This week we look at another except from Ed Easterling’s gonzo book on stock market return projections, called Probable Outcomes. This section is entitled “Game Changer,” and it is that and more. (Again, thanks to Ed for letting us read his work!)
“Game Changer” is a thought-provoking, somewhat detailed analysis, with two major surprises. The first is that GDP growth was well below average last decade (a trend that could continue this decade); and second, slowing growth has a substantial negative effect on valuations (P/E ratios). This ties well into my own Endgame and suggests implications about slower growth, etc. (similar to what I project from work of my own). Slower growth drives P/Es lower (even without higher inflation, or deflation) and could drop the market by a third or so relative to “normal” cycles.
Ed and I talk about this a lot, and agree that readers must understand Endgame to appreciate how significant “Game Changer” can be. Probable Outcomes complements Endgame with specific implications for investors and policy makers who look to the stock market for returns over this decade.
Just another quick plug for Endgame from a review on Amazon:
“Endgame: ‘The final stages of an extended process...’ The aptly chosen title for Mauldin's new book reflects the vision that he started sharing over a decade ago when he foresaw the Muddle Through Economy (he repeatedly warned about Muddle Through in his free weekly newsletter at Thoughts from the Frontline and in his best-selling books).
“In Endgame, Mauldin and Tepper detail the history of events that layered increasing debts on an underperforming economy. Their analysis is not limited to the U.S., but rather walks around the world highlighting a global issue. Mauldin again demonstrates his laudable ability to synthesize vast amounts of information into relevant nuggets. The first half of Endgame lays the foundation brick-by-brick, including a look at the basics of economics and recent research to understand the situation. The second half of the book proceeds country by country laying out the common and unique problems that they confront. It exposes a world of vulnerability, but not one that is hopelessly destined. Mauldin and Tepper are optimists, and present a call to action that can result in a successful endgame.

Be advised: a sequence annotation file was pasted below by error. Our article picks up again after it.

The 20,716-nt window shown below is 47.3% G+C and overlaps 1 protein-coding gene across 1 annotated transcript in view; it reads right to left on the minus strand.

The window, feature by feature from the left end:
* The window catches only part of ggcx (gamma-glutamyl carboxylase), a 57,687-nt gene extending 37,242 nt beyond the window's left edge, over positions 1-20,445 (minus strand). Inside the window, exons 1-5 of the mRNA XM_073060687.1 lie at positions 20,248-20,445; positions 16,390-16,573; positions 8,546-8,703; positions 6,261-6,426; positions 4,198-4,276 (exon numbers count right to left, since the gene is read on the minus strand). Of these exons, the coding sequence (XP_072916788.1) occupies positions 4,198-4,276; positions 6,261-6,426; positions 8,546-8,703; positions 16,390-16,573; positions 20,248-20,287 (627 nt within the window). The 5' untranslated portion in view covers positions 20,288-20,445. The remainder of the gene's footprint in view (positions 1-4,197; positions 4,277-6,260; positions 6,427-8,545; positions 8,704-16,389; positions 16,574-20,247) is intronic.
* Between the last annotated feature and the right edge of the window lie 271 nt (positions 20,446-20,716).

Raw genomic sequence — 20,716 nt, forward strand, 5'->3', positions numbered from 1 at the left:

“Once again, as another decade starts, Mauldin assembles a plethora of data and charts to deliver information that investors, policy makers, and involved citizens need to better understand and act upon. From the classic principles of Minsky to the modern groundbreaking research of Reinhart and Rogoff, Mauldin explains clearly the credible scenario that the burdens from mountains of debt create another decade or longer of Muddle Through as a process rather than an event. Passage through the vestibule of the endgame requires restitution in the forms of deflation, inflation, volatility, and slow economic growth. Despite the headwinds, endgame need not be game-over – which appears to be Mauldin's personal game plan for his new book. He includes writings to his children that their future can be much brighter than the current period that we confront. Knowledge is power and you'll find both in Endgame.”